Department of Medicine, Massachusetts General Hospital, Boston
A 75 year-old woman with a history of hypertension, diabetes mellitus, heart failure and nonvalvular atrial fibrillation (CHA2DS2-VASc score, 8) on anticoagulation is admitted with weakness and dysarthria. Exam is notable for hypertension and right-sided hemiparesis. CT of the head shows an intraparenchymal hemorrhage in the left putamen. Her anticoagulation is reversed and blood pressure well controlled. She is discharged 12 days later.
Brief overview of the issue
Intracranial hemorrhage (ICH) is the second most common cause of stroke and is associated with high morbidity and mortality.1 It is estimated that 10%-15% of spontaneous ICH cases occur in patients on therapeutic anticoagulation for atrial fibrillation.2 As our population ages and more people develop atrial fibrillation, anticoagulation for primary or secondary prevention of embolic stroke also will likely increase, placing more people at risk for ICH. Even stringently controlled therapeutic international normalized ratios (INRs) between 2 and 3 may double the risk of ICH.3
Patients with ICH require close monitoring and treatment, including blood pressure control, reversal of anticoagulation, reduction of intracranial pressure and, at times, neurosurgery.4 Although anticoagulation is discontinued and reversed at the onset of ICH, no clear consensus exists as to when it is safe to resume it. Although anticoagulation decreases the risk of stroke/thromboembolism, it may also increase the amount of bleeding associated with the initial ICH or lead to its recurrence.
Factors that may contribute to rebleeding include uncontrolled hypertension, advanced age, time to resumption of anticoagulation, and lobar location of ICH (i.e., in cerebral cortex and/or underlying white matter).5 Traditionally, lobar ICH has high incidence of cerebral amyloid angiopathy and has been associated with higher bleeding rates than has deep ICH (i.e., involving the thalami, basal ganglia, cerebellum, or brainstem) where cerebral amyloid angiopathy is rare and ICH is usually from hypertensive vessel disease. However, in patients with active thromboembolic disease, high-risk atrial fibrillation, and mechanical valves, withholding anticoagulation could place them at high risk of stroke.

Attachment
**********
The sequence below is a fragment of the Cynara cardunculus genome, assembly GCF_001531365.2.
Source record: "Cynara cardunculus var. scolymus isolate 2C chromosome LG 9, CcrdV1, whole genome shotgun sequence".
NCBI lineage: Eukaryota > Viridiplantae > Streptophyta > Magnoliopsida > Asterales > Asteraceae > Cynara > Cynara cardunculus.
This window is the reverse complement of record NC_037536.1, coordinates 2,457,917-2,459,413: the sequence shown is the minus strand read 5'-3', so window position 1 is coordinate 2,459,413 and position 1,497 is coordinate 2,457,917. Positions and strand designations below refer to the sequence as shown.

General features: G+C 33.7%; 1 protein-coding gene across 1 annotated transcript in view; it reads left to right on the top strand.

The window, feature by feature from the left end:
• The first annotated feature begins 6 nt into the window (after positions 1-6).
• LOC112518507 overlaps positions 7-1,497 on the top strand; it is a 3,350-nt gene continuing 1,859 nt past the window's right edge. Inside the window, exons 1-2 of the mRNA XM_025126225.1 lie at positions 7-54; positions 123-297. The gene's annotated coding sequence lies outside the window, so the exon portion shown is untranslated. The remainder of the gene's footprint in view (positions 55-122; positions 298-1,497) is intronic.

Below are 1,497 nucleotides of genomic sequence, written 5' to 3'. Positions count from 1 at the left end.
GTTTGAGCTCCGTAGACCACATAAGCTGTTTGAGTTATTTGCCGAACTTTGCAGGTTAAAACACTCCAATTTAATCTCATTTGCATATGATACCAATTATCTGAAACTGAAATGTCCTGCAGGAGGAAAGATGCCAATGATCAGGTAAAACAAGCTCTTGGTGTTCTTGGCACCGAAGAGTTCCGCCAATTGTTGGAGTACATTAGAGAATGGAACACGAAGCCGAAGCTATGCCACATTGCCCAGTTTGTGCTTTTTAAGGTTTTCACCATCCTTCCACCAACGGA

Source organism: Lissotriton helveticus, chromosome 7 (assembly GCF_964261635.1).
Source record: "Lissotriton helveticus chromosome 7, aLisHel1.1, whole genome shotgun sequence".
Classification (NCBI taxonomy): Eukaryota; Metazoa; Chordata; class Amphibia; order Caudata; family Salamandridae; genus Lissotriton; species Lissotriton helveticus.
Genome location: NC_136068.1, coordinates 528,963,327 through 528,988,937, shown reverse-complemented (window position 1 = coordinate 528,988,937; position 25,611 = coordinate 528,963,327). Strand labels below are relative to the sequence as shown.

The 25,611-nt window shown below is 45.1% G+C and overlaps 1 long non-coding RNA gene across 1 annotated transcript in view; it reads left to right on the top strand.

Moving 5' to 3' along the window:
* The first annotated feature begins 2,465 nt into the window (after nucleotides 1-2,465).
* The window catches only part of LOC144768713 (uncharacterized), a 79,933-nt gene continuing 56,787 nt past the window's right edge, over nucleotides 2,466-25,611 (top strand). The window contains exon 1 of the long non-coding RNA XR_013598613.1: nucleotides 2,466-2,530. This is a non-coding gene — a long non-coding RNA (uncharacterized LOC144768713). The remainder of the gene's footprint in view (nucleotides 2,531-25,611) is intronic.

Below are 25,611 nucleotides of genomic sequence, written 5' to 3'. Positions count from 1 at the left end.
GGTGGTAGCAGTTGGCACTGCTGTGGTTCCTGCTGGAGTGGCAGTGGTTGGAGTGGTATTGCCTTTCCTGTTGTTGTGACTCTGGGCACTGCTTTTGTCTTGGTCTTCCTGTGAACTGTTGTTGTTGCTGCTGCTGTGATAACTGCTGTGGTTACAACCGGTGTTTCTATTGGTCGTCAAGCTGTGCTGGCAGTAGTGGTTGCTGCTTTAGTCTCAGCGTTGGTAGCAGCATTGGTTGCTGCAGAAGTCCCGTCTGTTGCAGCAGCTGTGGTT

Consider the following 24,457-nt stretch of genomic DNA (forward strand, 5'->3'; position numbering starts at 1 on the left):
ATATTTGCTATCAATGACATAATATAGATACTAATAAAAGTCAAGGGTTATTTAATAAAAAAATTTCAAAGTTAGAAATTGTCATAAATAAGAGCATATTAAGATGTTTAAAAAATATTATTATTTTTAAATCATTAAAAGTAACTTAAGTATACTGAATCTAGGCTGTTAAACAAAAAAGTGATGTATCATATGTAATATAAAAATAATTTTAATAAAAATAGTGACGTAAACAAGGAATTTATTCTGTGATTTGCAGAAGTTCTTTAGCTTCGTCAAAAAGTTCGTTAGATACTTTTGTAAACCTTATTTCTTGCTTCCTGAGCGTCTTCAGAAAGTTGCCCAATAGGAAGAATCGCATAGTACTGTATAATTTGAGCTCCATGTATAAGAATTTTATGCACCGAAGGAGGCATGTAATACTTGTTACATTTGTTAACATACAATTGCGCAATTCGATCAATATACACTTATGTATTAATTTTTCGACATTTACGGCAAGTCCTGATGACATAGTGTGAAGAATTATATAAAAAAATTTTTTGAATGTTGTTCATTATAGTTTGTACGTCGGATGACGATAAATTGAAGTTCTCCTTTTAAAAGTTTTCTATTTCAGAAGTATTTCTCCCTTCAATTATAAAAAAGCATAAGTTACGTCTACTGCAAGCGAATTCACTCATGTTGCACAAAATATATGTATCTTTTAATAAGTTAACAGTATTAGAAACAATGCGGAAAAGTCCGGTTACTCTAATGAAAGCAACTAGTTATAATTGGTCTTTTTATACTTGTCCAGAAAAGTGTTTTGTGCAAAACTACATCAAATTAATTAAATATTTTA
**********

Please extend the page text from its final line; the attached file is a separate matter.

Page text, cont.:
Two questions should be addressed in the case presented: Is it safe to restart therapeutic anticoagulation; and if so, what is the optimal time interval between ICH and reinitiation of anticoagulation?
Overview of the data
There is limited guidance from major professional societies regarding the reinitiation of anticoagulation and the optimal timing of safely resuming anticoagulation in patients with prior ICH.
Current European Stroke Organizationprovide no specific recommendations for anticoagulation resumption after ICH.7 The American Heart Association/American Stroke Association guideline has a class IIA (weak) recommendation to avoid anticoagulation in spontaneous lobar ICH and a class IIB (very weak) recommendation to consider resuming anticoagulation in nonlobar ICH on a case-by-case basis.4
Two recent meta-analyses have examined outcomes of resuming anticoagulation after ICH. In a meta-analysis of 5,300 patients with nonlobar ICH involving eight retrospective studies, Murthy et al. evaluated the risk of thromboembolic events (described as a composite outcome of MI and stroke) and the risk of recurrent ICH.8 They reported that resumption of therapeutic anticoagulation was associated with a decrease in the rate of thromboembolic events (6.7% vs. 17.6%; risk ratio, 0.35; 95% confidence interval, 0.25-0.45) with no significant change in the rate of repeat ICH (8.7% vs. 7.8%).